By Nathan Frandino and Joseph Ax
HOUSTON (Reuters) -Lawsuits and threats of legal action mounted on Monday on behalf of concertgoers crushed in a stampede that left eight dead at an outdoor rap music festival in Houston three days earlier, as investigators pursued a criminal probe into the tragedy.
Travis Scott, the hometown hip-hop star who was performing on stage Friday night when the incident occurred, canceled a scheduled appearance this weekend at Day N Vegas in Las Vegas, a similar outdoor festival, a source close to Scott said.
Scott announced on Monday he will cover all funeral costs and offer aid to those affected. He is also working with law enforcement and city officials to “respectfully and appropriately connect” with victims and their families, according to a statement.
The victims were crushed in a surge of fans near the stage at NRG Park at around 9:30 p.m., with some unable to breathe and others trampled underfoot. Hundreds of others in the sellout crowd of 50,000 were injured.
Fans described a chaotic scene after a steady escalation of disruptive behavior throughout the day.
The eight victims https://www.reuters.com/world/us/eight-killed-texas-music-festival-stampede-include-college-high-school-students-2021-11-08 ranged in age from 14 to 27 and included an avid high school baseball player, a high school band member who loved to dance and several college students from around the country.
Though he paused the music multiple times after spotting fans who needed medical attention, Scott completed his set. The show continued for 37 minutes after officials declared a “mass casualty event,” according to a Houston Chronicle timeline.
Scott released a short video late on Saturday, saying that while he was on stage, “I could just never imagine the severity of the situation.” He also posted a statement on Twitter saying he was “devastated” and would cooperate fully with authorities.
More than a half dozen lawsuits from victims and their families have already been filed against several defendants, including Scott and concert promoters Live Nation Entertainment Inc and ScoreMore.
Neither Live Nation nor Scott or their representatives immediately responded to requests for comment.
Houston-based attorney Anthony Buzbee told a news conference on Monday his firm planned to sue on behalf of Axel Acosta, 21, who died at the festival, and other victims in a case he said would seek to improve “the way concerts are put on, organized, promoted and managed in the United States and around the world.”
“This concert was planned extremely poorly,” Buzbee told reporters, saying that video footage of the event posted to social media before and during Saturday’s deadly crowd surge revealed scenes of “pure and utter chaos.”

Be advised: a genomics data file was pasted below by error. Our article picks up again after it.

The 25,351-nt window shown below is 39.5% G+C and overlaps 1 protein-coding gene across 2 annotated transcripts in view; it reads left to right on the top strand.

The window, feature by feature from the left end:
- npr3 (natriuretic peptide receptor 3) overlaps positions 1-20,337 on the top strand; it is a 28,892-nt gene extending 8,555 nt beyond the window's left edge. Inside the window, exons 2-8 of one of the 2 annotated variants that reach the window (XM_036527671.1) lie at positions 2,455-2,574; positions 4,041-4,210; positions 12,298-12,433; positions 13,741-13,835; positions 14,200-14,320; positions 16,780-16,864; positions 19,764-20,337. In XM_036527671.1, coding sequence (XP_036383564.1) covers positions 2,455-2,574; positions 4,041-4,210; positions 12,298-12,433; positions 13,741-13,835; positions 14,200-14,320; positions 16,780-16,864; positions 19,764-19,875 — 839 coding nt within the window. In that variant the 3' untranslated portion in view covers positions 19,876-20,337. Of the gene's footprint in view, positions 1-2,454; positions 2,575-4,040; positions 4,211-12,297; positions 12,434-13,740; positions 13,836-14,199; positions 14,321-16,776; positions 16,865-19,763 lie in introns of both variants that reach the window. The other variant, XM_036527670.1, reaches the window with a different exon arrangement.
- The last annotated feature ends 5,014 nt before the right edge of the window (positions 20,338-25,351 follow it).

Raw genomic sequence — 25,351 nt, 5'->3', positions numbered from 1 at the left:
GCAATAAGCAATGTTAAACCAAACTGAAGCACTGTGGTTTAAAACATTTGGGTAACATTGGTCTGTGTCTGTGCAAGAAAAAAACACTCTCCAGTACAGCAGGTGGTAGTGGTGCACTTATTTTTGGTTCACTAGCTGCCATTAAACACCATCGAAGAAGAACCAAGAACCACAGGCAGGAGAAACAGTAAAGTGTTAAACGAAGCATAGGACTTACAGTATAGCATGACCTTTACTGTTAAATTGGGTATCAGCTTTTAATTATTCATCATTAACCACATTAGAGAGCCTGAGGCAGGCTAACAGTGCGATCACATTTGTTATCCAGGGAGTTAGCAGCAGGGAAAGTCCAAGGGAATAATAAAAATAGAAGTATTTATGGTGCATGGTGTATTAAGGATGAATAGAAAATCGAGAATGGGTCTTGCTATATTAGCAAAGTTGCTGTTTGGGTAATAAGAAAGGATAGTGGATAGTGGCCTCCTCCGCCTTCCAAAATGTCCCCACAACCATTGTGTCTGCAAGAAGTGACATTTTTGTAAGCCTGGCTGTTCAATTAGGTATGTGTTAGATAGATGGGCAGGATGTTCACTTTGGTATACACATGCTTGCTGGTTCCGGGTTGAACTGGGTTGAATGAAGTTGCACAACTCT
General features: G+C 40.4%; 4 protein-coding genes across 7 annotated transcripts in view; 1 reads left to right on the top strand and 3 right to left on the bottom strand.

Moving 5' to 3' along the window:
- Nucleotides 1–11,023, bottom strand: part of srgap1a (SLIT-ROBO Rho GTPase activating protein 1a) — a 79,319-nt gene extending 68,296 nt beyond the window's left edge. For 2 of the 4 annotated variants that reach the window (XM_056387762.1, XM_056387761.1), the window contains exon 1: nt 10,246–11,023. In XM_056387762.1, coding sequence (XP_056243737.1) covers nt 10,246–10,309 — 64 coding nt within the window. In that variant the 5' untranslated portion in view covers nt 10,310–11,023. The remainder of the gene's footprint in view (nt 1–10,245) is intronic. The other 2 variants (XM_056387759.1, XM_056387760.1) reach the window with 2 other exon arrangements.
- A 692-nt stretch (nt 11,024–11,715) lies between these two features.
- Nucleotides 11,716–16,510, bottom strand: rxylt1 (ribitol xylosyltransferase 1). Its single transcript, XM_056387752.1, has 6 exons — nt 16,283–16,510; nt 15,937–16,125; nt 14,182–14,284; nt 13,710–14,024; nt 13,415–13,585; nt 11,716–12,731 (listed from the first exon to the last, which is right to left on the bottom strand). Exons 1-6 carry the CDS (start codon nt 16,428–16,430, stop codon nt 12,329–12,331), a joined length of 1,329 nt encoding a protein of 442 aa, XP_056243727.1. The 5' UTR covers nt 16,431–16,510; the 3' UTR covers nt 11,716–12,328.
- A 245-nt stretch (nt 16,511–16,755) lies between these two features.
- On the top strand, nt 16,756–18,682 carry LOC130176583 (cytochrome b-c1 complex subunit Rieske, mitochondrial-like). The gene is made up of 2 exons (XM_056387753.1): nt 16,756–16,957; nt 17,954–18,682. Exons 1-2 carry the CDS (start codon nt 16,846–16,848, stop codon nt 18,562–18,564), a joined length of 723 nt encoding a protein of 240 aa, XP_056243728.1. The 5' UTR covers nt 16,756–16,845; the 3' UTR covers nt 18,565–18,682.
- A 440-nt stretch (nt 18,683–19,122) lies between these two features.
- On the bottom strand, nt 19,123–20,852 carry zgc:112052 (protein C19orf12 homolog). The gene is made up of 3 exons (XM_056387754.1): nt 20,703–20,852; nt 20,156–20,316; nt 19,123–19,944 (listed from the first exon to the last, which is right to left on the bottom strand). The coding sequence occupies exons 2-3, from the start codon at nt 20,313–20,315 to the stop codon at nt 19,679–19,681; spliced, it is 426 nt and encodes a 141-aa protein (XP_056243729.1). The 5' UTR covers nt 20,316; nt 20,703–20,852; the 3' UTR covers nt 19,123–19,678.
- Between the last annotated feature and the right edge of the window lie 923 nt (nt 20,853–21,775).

Buzbee said his firm was already representing 35 prospective plaintiffs, “and that number is growing; our phone is ringing off the hook.”
He said his firm’s lawsuit would be filed in the days ahead, naming Scott, concert organizers, a private security firm and others as defendants. “Neither Travis Scott nor his entourage … cared enough about Axel to make even a minimal effort to keep him and others at the concert safe,” Buzbee said.
Basil Baig, whose brother, Danish, died at the festival, told reporters that Scott and the concert organizers “should be held liable and accountable for everything. They have blood on their hands.”
Live Nation’s stock fell 5.4% on Monday.
The company said in a statement on Monday that it had met with authorities and handed over all video footage of the concert. Live Nation also said it had offered refunds to attendees and planned to provide mental health counseling and help pay for medical expenses for victims.
Police have opened a criminal investigation into the incident. Officials said they would interview concertgoers and organizers, analyze video and review the safety procedures that were in place.
Harris County Judge Lina Hidalgo, the chief executive for the county that includes Houston, has called for an independent investigation.
Roderick Payne, a crowd control expert whose firm provides security for large-scale events, told Reuters that authorities would review the security plan and determine whether mistakes were made.
But he also said there are limits to how much security can do when dealing with such a large crowd.
“You can’t prevent 50,000 people from trampling anybody,” he said.
(Reporting by Nathan Frandino in Houston and Joseph Ax in Princeton, N.J.Additional reporting by Steve Gorman in Los Angeles, Barbara Goldberg and Jonathan Stempel in New York, Brendan O’Brien in Chicago, Erwin Seba in Houston and Shivam Patel in BengaluruEditing by Steve Orlofsky and Matthew Lewis)
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